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No Time To Rest; Soderstrom Continues His Quest

The Coyotes' 2019 first-round draft selection talks about his second SHL season, summer training, and what lies ahead

by Alex Kinkopf @AEKinkopf / Arizona Coyotes

Victor Söderström started his summer training a month ago in Stockholm -- with Arizona on his mind.

"Absolutely, that's the thing you're thinking about almost every day," the Coyotes' 2019 first-round draft pick said in a phone interview this week.

"As far as his development, he's in a good place," said President of Hockey Operations and General Manager John Chayka. "He's a guy we're very excited about, a right-shot defenseman who's smart and competitive. He can control the play of the game. What it really comes down to for him is the speed and the strength -- those are the two biggest issues; those are the two things he can have an impact on and change. And it starts right now with his summer training. I know he's working extremely hard and he's doing everything he can."

Söderström, selected 11th overall in the 2019 draft, is fresh off of his second professional season in the Swedish Hockey League (SHL), one of the top European circuits. He registered 16 points (5G, 11A) in 35 games with Brynäs IF, a franchise located in his hometown of Gavle. The league canceled the remainder of its season on March 15 because of COVID-19.

"When I came back to Sweden [after the Coyotes' September camp], I felt like I had grown as a player and as a person," he said. "I think I played with much higher confidence this year in the SHL, I had a better year too, as the stats show. I got a little bit of a bigger role on the team, so for me it was a good year in Brynäs. I'd say overall that I think I've grown, I've gotten much stronger, faster, and much better as a hockey player. It's been a good season for me.

"Getting stronger, that was one of the messages that was sent with me when I went back to Sweden [after] not making the team last year," he said.

Söderström, who maintained contact during his season with Coyotes Director of European Pro Scouting & Development Brett Stewart and Player Development Coach Alex Henry, currently works with a trainer in Stockholm with about 15 other professional hockey players. Former Coyote Mario Kempe is a part of that group, along with Oliver Kylington of the Calgary Flames, two-time Stanley Cup champion Marcus Kruger, and Joakim Nordstrom of the Boston Bruins.

He reports that he has been skating once a week on the two sheets of ice still available in Stockholm. He's also been staying in touch with Coyotes captain Oliver Ekman-Larsson.

"I text with OEL a couple times a week," he said. "During camp [last year] I lived with him. I didn't know him before that, but I got to know him really well and he's an unbelievable guy. He's such a good friend. You can really understand why he's the captain of an NHL team."

Söderström also maintains contact with Barrett Hayton, the Coyotes' 2018 first-round selection. The two bumped into each other a few times during the 2020 IIHF World Junior Championship tournament, where Soderstrom registered six points (1G, 5A) in seven games, helping Team Sweden to the bronze medal.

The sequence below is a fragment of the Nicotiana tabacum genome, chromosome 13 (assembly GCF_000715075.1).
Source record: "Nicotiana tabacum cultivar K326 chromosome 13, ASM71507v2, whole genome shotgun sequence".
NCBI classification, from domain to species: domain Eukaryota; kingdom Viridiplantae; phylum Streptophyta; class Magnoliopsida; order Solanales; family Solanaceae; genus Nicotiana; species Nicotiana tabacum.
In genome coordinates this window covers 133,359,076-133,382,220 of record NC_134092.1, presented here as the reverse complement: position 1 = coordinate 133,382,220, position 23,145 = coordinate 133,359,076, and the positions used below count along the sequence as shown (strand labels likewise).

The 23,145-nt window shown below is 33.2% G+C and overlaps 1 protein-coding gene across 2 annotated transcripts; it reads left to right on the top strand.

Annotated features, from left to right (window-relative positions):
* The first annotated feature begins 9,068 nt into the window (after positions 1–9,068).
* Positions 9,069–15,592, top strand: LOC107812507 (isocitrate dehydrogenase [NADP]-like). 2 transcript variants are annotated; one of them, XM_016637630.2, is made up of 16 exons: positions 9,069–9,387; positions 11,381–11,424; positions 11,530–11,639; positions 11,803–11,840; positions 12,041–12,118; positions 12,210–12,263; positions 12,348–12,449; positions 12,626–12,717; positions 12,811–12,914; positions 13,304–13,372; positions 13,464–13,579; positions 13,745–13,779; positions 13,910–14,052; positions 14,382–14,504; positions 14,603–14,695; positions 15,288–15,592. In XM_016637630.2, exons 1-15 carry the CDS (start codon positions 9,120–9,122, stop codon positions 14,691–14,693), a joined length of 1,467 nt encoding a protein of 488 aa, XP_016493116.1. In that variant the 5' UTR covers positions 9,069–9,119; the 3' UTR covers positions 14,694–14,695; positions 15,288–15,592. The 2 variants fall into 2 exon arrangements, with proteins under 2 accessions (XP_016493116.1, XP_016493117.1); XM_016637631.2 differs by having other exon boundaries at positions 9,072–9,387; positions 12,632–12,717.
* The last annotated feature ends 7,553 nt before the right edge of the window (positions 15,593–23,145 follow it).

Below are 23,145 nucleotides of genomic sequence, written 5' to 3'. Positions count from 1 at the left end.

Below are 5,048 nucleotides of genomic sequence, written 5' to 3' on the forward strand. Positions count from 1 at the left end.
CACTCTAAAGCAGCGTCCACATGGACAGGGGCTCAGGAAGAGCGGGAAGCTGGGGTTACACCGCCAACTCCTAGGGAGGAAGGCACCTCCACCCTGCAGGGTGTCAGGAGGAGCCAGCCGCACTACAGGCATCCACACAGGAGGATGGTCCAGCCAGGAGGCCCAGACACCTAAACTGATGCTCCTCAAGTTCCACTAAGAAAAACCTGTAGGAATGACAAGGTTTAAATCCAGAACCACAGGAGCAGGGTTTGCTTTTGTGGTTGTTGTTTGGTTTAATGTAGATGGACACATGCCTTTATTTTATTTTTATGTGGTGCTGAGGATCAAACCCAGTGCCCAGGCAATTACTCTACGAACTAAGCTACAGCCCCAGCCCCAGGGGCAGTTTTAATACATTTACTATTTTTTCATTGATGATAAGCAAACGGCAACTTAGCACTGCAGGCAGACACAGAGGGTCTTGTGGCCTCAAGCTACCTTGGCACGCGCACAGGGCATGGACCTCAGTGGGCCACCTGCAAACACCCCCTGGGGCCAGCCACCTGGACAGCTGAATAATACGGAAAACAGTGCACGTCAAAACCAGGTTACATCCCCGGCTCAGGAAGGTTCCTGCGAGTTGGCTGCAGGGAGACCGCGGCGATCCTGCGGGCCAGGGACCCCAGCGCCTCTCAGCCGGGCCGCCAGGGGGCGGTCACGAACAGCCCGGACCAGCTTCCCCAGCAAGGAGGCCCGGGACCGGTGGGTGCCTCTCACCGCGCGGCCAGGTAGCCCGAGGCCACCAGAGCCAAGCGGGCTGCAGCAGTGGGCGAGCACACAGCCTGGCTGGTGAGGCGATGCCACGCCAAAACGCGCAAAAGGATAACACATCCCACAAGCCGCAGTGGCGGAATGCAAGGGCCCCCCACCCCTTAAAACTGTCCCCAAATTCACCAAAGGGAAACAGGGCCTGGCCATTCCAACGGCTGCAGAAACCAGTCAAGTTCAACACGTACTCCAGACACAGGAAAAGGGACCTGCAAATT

"That was a good tournament for me," he said. "I really played my game."

Though currently living in Stockholm, Söderström travels home to Gavle a couple of times each month. He tries to avoid TV and stays active by playing a game called padel.

"It's a pretty famous sport here in Europe," he said. "It's a combination of tennis and squash. It's very big in Spain. It's a very fun sport, a fun thing to do when you don't have anything else to do. I'm playing that maybe two or three times a week also."

But all of that is mostly diversion. Söderström is intently focused on becoming an Arizona Coyote.

"When the [NHL] season paused, [John Chayka] texted me and said 'You're probably never going to have this much time to get in shape for a season.' He told me to start working out hard, to get ready, and to be ready to come over if the season starts again in June or July. I think that if I get stronger and have a good camp, I really think I can play there next year. Anything can happen, I'm just going to do my best and we'll see what happens."

Chayka added in a separate interview: "This summer is a huge opportunity [for him], and he's really got to capitalize on it. If he does, he's got a chance to take the next step sooner than later. Obviously for him to take that step, the speed and strength is going to have to increase, and he knows that.

Video: ARI@VAN: Soderstrom snaps wrist shot past Markstrom

"Last year he was the new guy and our coaches didn't know a ton about him. I thought he came in and maybe surprised people with how well he played. We've got a good back-end. We've got a lot of good players back there, and that's a good position to be in as an organization because he's going to have to come in and try to steal someone's spot. We think that transition to North America, playing our style of play in terms of the pace of the game and the smaller rink -- those are adjustments he's going to have to make."

Söderström acknowledged the latter challenge. "On the smaller rink you've got more pace, there's a lot more plays along the boards, just chipping the puck out and going for it. I think over here [in Sweden, with Olympic-sized rinks], you had a lot more time with the puck. In North America there is a lot more 'acting' rather than 'thinking,' so that's the bigger difference, I think."

And his goal is to be ready to act when he gets the call.

Lead Photo Credit: Martin Löf Nyqvist - Brynäs IF // Second Photo Credit: Martin Löf Nyqvist - Brynäs IF // Footer Photo Credit: Norm Hall - Arizona Coyotes 

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